From the anatomopathological point of view, the SCT
presents itself Macroscopically in the form of a nodular mass,
uniform or multifocal with a very limited appearance, firm and
solid of whitish grey colour. Microscopically: In well-differentiated
tumors, SERTOLI cells are arranged in tubules separated by a
fibrous stroma. The cells are arranged perpendicular to the axis
of the tube. They have a cytoplasmic vacuolization realizing a
micro-cystic aspect. For its less differentiated forms, histological
diagnosis can be difficult. One of the main criteria for the
histological diagnosis of SCT is the ability of Sertoli cells to form
tubes. From a phenotypic point of view, TCS show a marking with
anti-cytokeratin antibodies, vimentine, EMA (epithelial antigen
membrane) and sometimes NSE (neuron specific enolase) The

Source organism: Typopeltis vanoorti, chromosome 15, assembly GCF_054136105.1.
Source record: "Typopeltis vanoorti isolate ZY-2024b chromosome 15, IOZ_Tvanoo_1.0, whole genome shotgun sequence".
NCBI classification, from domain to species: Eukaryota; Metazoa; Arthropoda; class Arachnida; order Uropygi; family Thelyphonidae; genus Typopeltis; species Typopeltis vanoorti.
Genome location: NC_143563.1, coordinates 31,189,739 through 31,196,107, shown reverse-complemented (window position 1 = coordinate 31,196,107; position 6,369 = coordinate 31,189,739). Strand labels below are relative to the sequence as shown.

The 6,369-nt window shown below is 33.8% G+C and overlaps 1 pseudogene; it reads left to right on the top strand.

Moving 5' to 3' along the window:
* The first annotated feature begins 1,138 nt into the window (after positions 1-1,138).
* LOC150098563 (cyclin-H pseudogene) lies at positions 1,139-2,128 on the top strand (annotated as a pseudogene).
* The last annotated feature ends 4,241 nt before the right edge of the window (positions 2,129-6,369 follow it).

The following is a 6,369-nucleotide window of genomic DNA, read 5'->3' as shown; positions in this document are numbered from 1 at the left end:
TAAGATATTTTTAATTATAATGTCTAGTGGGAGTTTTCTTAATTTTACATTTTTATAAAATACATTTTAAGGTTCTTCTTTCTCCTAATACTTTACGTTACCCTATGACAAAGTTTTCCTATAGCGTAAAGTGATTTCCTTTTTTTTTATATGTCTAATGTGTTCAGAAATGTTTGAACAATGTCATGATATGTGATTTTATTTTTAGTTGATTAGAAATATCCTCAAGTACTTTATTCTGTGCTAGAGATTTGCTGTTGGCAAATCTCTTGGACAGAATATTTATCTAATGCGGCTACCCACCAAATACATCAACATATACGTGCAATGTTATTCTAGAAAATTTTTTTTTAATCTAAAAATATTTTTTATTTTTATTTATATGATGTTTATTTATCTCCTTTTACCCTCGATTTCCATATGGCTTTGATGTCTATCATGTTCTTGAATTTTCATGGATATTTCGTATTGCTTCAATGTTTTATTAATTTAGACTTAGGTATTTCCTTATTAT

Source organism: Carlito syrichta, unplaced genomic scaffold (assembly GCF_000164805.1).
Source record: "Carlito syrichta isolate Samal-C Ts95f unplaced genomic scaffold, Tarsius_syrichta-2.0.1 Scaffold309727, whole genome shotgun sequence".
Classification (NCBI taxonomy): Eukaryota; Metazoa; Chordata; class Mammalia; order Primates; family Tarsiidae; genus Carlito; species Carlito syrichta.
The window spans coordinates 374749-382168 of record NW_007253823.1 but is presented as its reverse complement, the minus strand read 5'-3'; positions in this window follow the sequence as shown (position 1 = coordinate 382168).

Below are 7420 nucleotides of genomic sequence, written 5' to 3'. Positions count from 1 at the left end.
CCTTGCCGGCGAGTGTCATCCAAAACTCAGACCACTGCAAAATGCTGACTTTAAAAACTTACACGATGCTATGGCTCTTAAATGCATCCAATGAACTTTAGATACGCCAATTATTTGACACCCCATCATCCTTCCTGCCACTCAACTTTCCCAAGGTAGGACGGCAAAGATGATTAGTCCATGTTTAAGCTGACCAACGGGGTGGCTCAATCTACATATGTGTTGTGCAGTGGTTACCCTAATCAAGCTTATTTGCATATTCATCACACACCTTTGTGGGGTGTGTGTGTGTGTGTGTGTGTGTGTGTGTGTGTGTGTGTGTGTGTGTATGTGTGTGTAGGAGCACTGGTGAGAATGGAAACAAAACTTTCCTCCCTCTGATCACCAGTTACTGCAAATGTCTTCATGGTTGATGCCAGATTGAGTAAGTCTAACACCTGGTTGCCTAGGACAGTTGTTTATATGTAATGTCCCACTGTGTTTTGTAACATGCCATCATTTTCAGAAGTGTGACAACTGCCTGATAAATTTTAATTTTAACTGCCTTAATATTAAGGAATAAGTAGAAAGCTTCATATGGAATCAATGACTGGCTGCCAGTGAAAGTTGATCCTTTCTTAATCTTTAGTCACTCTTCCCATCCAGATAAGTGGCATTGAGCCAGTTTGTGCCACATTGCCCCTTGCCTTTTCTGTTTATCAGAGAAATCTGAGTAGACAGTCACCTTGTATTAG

main histological differential diagnosis is represented by Leydig
cell tumors, which also derive from sex cords and therefore have
close architectural and cytological characteristics. A large tumor,
irregular margins, adjacent tissue invasion, lymphatic or vascular
invasion and mitotic patterns usually indicate a malignant tumor
of Sertoli cells, but the presence of metastasis is essential to prove
that a tumor is clinically malignant [5,6].
Metastases can be late and have a morphology different from
the initial tumor (better or worse differentiation than the initial
tumor) making their diagnosis sometimes difficult. They are
ganglionic, retroperitoneal and visceral (lung, liver, bone) [7,8].
Young et al,  in their 3.8-year average follow-up of 16 patients
with Sertoli cell tumors after radical orchiectomy; three of 12
patients who did not have metastases initially had metastases
late. Histologically, two of these three patients had microvascular
invasion, two with nuclear pleomorphism and necrosis in one
patient. The prognosis for a benign form of SCT is good, but the